The girls turned away crestfallen, and told me their story at youth group. They blamed themselves. They felt guilty for not measuring up to God’s standards.

Score one for legalism.

Anthony snorted and laughed out loud during my sermon, and later apologized for disrupting the service. He reacted to my mention of a chapel in Italy that contained the Scala Sancta. The “Sacred Stairs” were reported to be the very steps on which Jesus climbed to stand trial before Pilate. As the story goes, St. Helen, the mother of Emperor Constantine, commanded them dismantled, shipped to Italy, and reassembled in Rome.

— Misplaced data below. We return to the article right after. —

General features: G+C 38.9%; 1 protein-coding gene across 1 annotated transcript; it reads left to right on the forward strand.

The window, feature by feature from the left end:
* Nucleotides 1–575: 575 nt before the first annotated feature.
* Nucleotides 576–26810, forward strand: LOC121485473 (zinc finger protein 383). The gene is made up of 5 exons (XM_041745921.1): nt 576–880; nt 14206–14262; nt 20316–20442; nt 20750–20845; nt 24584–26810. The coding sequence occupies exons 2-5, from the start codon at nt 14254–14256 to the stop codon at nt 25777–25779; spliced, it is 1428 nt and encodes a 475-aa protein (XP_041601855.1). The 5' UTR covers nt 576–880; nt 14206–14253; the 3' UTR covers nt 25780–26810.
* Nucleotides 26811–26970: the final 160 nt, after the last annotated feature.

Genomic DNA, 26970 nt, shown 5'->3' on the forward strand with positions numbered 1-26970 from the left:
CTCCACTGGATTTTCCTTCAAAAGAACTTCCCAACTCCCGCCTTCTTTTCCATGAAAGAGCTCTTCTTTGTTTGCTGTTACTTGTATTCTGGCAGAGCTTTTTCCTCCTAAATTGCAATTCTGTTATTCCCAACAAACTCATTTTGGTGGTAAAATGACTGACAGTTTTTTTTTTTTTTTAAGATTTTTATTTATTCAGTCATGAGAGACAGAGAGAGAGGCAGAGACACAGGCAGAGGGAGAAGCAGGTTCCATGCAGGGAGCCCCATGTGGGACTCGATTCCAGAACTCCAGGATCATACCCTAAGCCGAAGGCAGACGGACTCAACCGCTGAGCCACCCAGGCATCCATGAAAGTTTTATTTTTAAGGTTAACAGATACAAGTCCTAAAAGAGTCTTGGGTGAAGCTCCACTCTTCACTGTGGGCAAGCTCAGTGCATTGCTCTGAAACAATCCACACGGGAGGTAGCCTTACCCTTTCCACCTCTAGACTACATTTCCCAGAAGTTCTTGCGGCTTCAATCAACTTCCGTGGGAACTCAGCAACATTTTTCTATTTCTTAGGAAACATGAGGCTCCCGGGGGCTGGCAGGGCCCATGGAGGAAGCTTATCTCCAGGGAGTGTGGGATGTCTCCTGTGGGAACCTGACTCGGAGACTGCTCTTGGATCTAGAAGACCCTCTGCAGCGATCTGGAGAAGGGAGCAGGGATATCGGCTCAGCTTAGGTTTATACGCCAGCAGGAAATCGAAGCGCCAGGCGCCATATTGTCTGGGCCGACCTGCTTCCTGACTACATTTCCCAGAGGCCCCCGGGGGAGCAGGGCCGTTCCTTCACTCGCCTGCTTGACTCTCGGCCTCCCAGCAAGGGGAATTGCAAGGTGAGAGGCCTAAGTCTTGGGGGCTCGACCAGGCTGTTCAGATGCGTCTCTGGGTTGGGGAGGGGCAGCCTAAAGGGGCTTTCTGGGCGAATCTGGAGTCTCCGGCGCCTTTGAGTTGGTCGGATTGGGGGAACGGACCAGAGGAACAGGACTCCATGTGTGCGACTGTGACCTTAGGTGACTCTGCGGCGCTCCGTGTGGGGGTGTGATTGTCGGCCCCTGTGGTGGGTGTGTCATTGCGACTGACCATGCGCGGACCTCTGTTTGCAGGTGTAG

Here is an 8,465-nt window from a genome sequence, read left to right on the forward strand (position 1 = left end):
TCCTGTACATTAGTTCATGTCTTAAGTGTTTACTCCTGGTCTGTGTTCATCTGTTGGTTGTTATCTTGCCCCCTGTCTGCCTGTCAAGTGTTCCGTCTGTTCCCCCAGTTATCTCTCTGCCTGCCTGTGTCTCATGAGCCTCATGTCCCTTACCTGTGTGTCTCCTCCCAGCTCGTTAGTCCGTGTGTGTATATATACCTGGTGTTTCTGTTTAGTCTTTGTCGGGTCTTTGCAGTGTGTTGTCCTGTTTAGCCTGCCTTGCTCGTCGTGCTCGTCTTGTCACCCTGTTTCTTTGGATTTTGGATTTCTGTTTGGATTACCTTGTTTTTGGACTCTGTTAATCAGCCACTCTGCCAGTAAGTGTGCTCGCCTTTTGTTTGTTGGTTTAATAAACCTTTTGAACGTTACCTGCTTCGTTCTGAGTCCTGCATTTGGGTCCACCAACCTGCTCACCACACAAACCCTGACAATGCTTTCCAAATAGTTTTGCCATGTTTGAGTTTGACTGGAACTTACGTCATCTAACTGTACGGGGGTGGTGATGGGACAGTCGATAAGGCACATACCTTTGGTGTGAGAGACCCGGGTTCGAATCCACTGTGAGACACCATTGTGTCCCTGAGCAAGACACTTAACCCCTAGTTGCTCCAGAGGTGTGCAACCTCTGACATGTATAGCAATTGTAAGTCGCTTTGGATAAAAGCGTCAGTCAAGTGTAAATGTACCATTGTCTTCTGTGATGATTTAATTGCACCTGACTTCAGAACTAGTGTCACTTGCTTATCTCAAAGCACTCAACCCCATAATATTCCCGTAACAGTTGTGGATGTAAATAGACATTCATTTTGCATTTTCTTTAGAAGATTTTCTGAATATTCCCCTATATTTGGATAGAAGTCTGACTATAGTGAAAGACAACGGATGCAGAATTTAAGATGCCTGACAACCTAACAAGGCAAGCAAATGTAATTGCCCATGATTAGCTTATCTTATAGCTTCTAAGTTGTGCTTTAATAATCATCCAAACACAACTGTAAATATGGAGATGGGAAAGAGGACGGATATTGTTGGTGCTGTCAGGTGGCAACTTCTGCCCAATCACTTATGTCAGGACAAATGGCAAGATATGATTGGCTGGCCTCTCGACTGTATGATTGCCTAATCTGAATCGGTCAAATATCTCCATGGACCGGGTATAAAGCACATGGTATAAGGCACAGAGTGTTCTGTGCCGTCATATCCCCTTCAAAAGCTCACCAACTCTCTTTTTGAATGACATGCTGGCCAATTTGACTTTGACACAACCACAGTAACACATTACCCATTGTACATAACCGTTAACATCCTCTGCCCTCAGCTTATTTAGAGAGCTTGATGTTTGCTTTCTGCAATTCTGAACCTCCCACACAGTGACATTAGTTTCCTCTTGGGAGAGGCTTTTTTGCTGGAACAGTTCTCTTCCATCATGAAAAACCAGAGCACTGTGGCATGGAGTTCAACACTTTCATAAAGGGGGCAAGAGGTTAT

I explained that, for centuries, faithful pilgrims climbed up those stone stairs on aching knees, pausing to pray on each of twenty-eight marble steps. To this day, no one may stand on the Scala Sancta. Pilgrims climb up on their knees, and exit via another stairway on their feet. For this act of contrition, penitents are promised a plenary indulgence—full pardon from the temporal punishments due all unrecompensed sins to date.

That’s when Anthony snorted. He later explained that he’d grown up in Italy, and his grandmother made him climb the Scala Sancta every week. He told how she stood by weeping, wringing her hands, and praying for his eternal soul.

I admire her dedication, but can’t agree with her theology. Score another one for legalism.